NEW YORK—A little Austrian count was born to my daughter last week in Salzburg, early in the morning of Nov. 9, 2018, becoming my third grandchild. Through modern technology I was flooded with pictures of a blond-fuzzed and pink little baby boy less than a day old. Flying in from Gstaad, the mother of my children did not make it on time, which was just as well. Like most women, she tends to overreact where babies are concerned. Unlike us tough guys who tend to hit the bottle and celebrate instead.
And speaking of the fair sex, Lionel Shriver is some columnist, best American writer by far, and she sure got the #MeToo phonies down to a tee. (Read her in the British Spectator; I wish she would write for Takimag.)
They say that grandfathers are forgiving types, and I don’t mind when my friends sometimes call me granddad in nightclubs and embarrass me in front of younger women. The first time someone called me a grandfather I was not yet one, and he was on his knees and I had put him there with a foot sweep. It happened long ago in Athens, and the genuflecting young man was Greek. I was driving to karate and made an illegal right turn. He was on his motorcycle, and I almost crashed into him. I stopped and apologized, but he came toward me like Orlando Furioso. So I foot-swept him and then jumped into the car and drove off. “Come back, you cowardly old granny,” he yelled at me. I almost crashed again while laughing.
It seems old age demands some gravitas, but I love life too much and girls even more to ever act my age. Perhaps if old men like Woodrow Wilson had not taken themselves so seriously, and that includes that awful frog Marshal Foch, and had not taken such revenge on Germany following the cease-fire 100 years ago, we would not have seen the horrors of World War II and the atomic bombs dropped on the Japanese. Wilson was seen as a savior of mankind, and the little Princeton professor’s imagination soared and he believed himself to be Alexander the Great. He bloviated and virtue-signaled endless meaningless bromides and managed to impose such terrible terms on the Germans, it is a wonder it took as long as twenty years before they came back for a “revanche.” Wilson also practiced his punitive ideas against the defeated Germans back home. War resisters went straight to the pokey despite the fact that not many Americans wished to get mixed up in a European war. Isolationism became a good word after the little prof messed up. Thank God he had a stroke and his wife ran the country for the rest of his term.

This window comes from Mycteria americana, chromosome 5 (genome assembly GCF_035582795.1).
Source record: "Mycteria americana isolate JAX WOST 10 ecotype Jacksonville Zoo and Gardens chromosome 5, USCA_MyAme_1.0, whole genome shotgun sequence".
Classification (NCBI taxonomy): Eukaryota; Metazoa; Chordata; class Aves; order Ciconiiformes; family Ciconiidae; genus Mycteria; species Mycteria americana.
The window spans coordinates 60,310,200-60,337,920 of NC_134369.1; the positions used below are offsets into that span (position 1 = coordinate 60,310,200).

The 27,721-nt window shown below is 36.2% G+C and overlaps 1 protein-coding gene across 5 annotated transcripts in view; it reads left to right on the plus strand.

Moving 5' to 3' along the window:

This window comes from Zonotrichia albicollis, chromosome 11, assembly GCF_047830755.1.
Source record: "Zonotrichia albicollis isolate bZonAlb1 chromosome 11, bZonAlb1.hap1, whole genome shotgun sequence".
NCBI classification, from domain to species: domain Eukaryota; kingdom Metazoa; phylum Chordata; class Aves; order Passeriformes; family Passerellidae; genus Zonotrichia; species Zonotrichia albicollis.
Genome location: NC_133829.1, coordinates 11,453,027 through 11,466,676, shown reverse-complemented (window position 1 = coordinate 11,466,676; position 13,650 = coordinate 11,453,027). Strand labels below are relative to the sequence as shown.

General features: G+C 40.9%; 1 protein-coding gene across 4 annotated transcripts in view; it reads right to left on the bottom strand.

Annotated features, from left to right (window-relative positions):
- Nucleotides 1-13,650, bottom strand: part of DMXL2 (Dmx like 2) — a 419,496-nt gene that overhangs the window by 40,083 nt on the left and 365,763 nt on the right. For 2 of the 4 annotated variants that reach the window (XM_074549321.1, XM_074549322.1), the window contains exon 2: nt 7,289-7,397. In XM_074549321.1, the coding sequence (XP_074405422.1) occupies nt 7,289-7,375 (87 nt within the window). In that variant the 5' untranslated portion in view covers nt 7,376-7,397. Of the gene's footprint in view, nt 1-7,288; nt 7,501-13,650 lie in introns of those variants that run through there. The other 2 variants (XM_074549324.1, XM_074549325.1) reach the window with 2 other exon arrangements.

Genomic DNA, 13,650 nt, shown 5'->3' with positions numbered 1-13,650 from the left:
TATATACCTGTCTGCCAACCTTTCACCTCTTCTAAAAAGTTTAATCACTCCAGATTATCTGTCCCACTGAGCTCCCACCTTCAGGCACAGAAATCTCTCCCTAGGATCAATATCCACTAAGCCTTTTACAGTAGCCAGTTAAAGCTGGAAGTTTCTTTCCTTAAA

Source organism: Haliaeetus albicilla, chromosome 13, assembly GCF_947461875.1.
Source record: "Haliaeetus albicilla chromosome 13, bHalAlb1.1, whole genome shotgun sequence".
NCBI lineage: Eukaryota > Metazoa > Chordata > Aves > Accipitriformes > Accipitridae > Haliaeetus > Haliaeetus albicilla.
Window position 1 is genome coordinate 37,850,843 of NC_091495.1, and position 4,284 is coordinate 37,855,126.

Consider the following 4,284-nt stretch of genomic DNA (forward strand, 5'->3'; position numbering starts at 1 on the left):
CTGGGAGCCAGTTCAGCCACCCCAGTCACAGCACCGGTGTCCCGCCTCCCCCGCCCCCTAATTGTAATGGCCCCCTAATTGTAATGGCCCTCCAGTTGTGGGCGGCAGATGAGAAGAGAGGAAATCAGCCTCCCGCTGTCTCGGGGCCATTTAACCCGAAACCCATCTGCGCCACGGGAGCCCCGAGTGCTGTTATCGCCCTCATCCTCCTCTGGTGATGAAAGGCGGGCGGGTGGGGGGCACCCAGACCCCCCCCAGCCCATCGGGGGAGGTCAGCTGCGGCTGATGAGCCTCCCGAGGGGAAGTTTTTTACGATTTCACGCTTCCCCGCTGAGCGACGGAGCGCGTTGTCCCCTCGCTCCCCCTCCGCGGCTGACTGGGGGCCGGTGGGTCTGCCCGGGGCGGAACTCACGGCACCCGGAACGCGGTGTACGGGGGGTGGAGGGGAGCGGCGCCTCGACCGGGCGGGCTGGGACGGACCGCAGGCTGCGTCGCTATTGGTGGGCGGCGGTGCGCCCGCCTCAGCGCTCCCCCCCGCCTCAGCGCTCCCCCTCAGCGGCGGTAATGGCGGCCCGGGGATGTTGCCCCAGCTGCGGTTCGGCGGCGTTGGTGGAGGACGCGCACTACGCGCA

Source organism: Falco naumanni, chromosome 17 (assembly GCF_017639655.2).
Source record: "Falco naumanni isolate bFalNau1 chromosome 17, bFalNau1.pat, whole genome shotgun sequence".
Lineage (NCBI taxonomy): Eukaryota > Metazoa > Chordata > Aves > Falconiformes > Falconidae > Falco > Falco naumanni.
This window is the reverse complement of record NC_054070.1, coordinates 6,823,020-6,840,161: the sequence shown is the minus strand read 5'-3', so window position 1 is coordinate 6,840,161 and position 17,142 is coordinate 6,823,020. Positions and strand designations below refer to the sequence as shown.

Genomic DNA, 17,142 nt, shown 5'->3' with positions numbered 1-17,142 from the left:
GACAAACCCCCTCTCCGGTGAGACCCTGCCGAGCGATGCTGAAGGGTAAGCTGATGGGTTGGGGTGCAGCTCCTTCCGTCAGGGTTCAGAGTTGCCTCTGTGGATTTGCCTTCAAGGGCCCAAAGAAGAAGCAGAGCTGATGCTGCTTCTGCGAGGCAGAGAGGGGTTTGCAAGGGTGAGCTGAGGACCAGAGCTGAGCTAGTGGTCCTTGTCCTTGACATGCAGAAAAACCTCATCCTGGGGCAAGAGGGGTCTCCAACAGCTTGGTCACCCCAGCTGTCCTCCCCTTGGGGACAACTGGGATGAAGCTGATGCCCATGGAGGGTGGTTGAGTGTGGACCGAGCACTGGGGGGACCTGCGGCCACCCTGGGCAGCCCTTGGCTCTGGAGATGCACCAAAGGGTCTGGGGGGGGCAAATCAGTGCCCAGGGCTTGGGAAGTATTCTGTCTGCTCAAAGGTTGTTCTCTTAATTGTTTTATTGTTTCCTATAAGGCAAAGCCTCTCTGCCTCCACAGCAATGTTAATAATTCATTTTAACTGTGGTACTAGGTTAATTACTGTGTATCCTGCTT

I suppose the Wilson bum was the first globalist, and now another little man—a little frog, actually, Macron—is telling us how we should all be nice little globalists and let little frogs and German hausfraus run our lives. All I know is their road will lead to the kind of endless immigration conflicts their predecessors managed in the Middle East because they thought they knew better. Let everyone and every country decide what is best for them, says grandfather Taki, and don’t let the Macrons, Junckers, and Merkels of this world tell us they know best. They don’t, but the Hungarians, the Poles, and the Italians do. Sure, the unelected will call them fascist, as they will say Brexit was not democratic, but look who is talking: the unelected crooks of Brussels and the unread, badly laid, and physically repellent hacks of The New York Times? Puh-leeze, give me a break, as they say in Brooklyn Heights.
As the Taki family expands, I have to look to higher things in order to inspire the troops. Getting drunk in nightclubs and sometimes even getting into fights at my age is undignified, however enjoyable. (The only thing I regret is not having been around to help my buddy Gavin McInnes when he and the Proud Boys were attacked for no reason by Antifa thugs.) So I’ve been reading some poetry to calm me down when I sit on my rocking chair dreaming of kicking sand in the face of someone disgusting like Philip Green. Facing the Persians by my friend Ian Olson was a start. Inspiring stuff. “Bright Ribbons” ditto. Olson is a hell of a poet, and people should get his book. I’ve read some poetry along the way—Keats was the best and always will be—but the modernists leave me as cold as does their architecture and their fiction. A great poet who tragically died in a car accident back in 1957 was the South African Roy Campbell, and so said T.S. Eliot and Dylan Thomas. Campbell was no “sandal-wearing poof” (George Orwell’s description of lefties); he fought on my side (the good one) in Spain, so crappy Bloomsbury types shunned him. Which means he was lucky. His “Horses on the Camargue” and “Autumn” are wonderful and expose the double standard the left practices everywhere and on every level. Plato would have been shunned because he would have seen through them.
So there you have it—a quiet week, a new little count, and now I’m bored and need to leave the rocker and hit the nightspots with some young you-know-what. Yippee!
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